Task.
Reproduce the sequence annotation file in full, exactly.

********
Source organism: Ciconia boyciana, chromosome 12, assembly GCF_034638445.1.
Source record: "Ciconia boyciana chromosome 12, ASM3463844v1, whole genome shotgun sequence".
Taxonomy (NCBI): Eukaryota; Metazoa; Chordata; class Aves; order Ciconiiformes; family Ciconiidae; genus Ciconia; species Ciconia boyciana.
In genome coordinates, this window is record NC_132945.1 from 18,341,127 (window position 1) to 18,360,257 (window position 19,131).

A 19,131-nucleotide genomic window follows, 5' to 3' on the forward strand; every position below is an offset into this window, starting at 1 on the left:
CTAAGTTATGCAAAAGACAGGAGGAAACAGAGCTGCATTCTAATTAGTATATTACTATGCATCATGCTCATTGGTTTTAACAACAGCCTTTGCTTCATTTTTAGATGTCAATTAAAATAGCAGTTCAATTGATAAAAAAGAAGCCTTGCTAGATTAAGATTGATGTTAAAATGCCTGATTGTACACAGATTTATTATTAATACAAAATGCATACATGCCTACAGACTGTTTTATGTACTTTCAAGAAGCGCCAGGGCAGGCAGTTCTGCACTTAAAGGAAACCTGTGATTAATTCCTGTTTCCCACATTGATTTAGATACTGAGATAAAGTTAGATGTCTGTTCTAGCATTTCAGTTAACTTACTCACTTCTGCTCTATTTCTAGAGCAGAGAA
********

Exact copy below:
Source organism: Ciconia boyciana, chromosome 12, assembly GCF_034638445.1.
Source record: "Ciconia boyciana chromosome 12, ASM3463844v1, whole genome shotgun sequence".
Taxonomy (NCBI): Eukaryota; Metazoa; Chordata; class Aves; order Ciconiiformes; family Ciconiidae; genus Ciconia; species Ciconia boyciana.
In genome coordinates, this window is record NC_132945.1 from 18,341,127 (window position 1) to 18,360,257 (window position 19,131).

A 19,131-nucleotide genomic window follows, 5' to 3' on the forward strand; every position below is an offset into this window, starting at 1 on the left:
CTAAGTTATGCAAAAGACAGGAGGAAACAGAGCTGCATTCTAATTAGTATATTACTATGCATCATGCTCATTGGTTTTAACAACAGCCTTTGCTTCATTTTTAGATGTCAATTAAAATAGCAGTTCAATTGATAAAAAAGAAGCCTTGCTAGATTAAGATTGATGTTAAAATGCCTGATTGTACACAGATTTATTATTAATACAAAATGCATACATGCCTACAGACTGTTTTATGTACTTTCAAGAAGCGCCAGGGCAGGCAGTTCTGCACTTAAAGGAAACCTGTGATTAATTCCTGTTTCCCACATTGATTTAGATACTGAGATAAAGTTAGATGTCTGTTCTAGCATTTCAGTTAACTTACTCACTTCTGCTCTATTTCTAGAGCAGAGAA